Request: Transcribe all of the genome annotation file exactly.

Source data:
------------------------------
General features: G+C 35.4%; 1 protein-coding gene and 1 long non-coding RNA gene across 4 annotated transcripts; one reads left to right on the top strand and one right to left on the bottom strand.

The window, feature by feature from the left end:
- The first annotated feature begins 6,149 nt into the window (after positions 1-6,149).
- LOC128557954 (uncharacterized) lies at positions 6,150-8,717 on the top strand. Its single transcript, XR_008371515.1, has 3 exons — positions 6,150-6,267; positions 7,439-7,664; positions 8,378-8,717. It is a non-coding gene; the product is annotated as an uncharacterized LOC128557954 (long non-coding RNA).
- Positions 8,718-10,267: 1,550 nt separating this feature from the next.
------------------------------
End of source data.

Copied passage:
General features: G+C 35.4%; 1 protein-coding gene and 1 long non-coding RNA gene across 4 annotated transcripts; one reads left to right on the top strand and one right to left on the bottom strand.

The window, feature by feature from the left end:
- The first annotated feature begins 6,149 nt into the window (after positions 1-6,149).
- LOC128557954 (uncharacterized) lies at positions 6,150-8,717 on the top strand. Its single transcript, XR_008371515.1, has 3 exons — positions 6,150-6,267; positions 7,439-7,664; positions 8,378-8,717. It is a non-coding gene; the product is annotated as an uncharacterized LOC128557954 (long non-coding RNA).
- Positions 8,718-10,267: 1,550 nt separating this feature from the next.